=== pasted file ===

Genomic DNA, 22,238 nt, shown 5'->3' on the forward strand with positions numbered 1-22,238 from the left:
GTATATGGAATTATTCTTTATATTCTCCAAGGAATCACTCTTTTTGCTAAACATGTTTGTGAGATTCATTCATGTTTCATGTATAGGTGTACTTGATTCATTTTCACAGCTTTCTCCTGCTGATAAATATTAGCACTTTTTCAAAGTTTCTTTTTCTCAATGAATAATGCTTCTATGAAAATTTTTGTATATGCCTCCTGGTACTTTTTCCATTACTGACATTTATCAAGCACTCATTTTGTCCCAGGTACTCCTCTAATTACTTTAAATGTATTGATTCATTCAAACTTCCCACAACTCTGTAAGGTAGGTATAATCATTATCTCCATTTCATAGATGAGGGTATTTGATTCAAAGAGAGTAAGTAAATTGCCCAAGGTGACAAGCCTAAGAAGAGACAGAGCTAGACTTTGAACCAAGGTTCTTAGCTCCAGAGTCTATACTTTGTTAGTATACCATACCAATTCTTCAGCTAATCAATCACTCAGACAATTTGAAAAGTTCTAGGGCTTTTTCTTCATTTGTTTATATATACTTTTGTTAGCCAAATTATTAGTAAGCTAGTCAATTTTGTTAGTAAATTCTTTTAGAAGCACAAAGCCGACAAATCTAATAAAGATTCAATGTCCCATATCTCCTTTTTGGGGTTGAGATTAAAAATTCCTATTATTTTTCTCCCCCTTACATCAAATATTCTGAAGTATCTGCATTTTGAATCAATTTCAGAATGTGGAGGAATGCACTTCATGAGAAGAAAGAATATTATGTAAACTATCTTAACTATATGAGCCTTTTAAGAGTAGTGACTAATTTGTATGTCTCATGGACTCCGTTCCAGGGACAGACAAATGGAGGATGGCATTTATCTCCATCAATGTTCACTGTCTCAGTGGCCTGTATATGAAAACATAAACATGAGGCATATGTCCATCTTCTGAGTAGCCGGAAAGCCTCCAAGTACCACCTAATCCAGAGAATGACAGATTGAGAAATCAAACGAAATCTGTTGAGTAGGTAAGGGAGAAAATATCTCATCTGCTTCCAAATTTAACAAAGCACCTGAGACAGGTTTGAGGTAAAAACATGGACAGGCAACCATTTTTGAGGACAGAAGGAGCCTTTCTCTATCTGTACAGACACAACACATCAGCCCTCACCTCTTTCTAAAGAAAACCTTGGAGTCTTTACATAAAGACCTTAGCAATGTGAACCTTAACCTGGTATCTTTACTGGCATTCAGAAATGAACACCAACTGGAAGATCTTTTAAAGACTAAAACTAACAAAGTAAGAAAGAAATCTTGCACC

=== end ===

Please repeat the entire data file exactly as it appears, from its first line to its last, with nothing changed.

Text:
Genomic DNA, 22,238 nt, shown 5'->3' on the forward strand with positions numbered 1-22,238 from the left:
GTATATGGAATTATTCTTTATATTCTCCAAGGAATCACTCTTTTTGCTAAACATGTTTGTGAGATTCATTCATGTTTCATGTATAGGTGTACTTGATTCATTTTCACAGCTTTCTCCTGCTGATAAATATTAGCACTTTTTCAAAGTTTCTTTTTCTCAATGAATAATGCTTCTATGAAAATTTTTGTATATGCCTCCTGGTACTTTTTCCATTACTGACATTTATCAAGCACTCATTTTGTCCCAGGTACTCCTCTAATTACTTTAAATGTATTGATTCATTCAAACTTCCCACAACTCTGTAAGGTAGGTATAATCATTATCTCCATTTCATAGATGAGGGTATTTGATTCAAAGAGAGTAAGTAAATTGCCCAAGGTGACAAGCCTAAGAAGAGACAGAGCTAGACTTTGAACCAAGGTTCTTAGCTCCAGAGTCTATACTTTGTTAGTATACCATACCAATTCTTCAGCTAATCAATCACTCAGACAATTTGAAAAGTTCTAGGGCTTTTTCTTCATTTGTTTATATATACTTTTGTTAGCCAAATTATTAGTAAGCTAGTCAATTTTGTTAGTAAATTCTTTTAGAAGCACAAAGCCGACAAATCTAATAAAGATTCAATGTCCCATATCTCCTTTTTGGGGTTGAGATTAAAAATTCCTATTATTTTTCTCCCCCTTACATCAAATATTCTGAAGTATCTGCATTTTGAATCAATTTCAGAATGTGGAGGAATGCACTTCATGAGAAGAAAGAATATTATGTAAACTATCTTAACTATATGAGCCTTTTAAGAGTAGTGACTAATTTGTATGTCTCATGGACTCCGTTCCAGGGACAGACAAATGGAGGATGGCATTTATCTCCATCAATGTTCACTGTCTCAGTGGCCTGTATATGAAAACATAAACATGAGGCATATGTCCATCTTCTGAGTAGCCGGAAAGCCTCCAAGTACCACCTAATCCAGAGAATGACAGATTGAGAAATCAAACGAAATCTGTTGAGTAGGTAAGGGAGAAAATATCTCATCTGCTTCCAAATTTAACAAAGCACCTGAGACAGGTTTGAGGTAAAAACATGGACAGGCAACCATTTTTGAGGACAGAAGGAGCCTTTCTCTATCTGTACAGACACAACACATCAGCCCTCACCTCTTTCTAAAGAAAACCTTGGAGTCTTTACATAAAGACCTTAGCAATGTGAACCTTAACCTGGTATCTTTACTGGCATTCAGAAATGAACACCAACTGGAAGATCTTTTAAAGACTAAAACTAACAAAGTAAGAAAGAAATCTTGCACC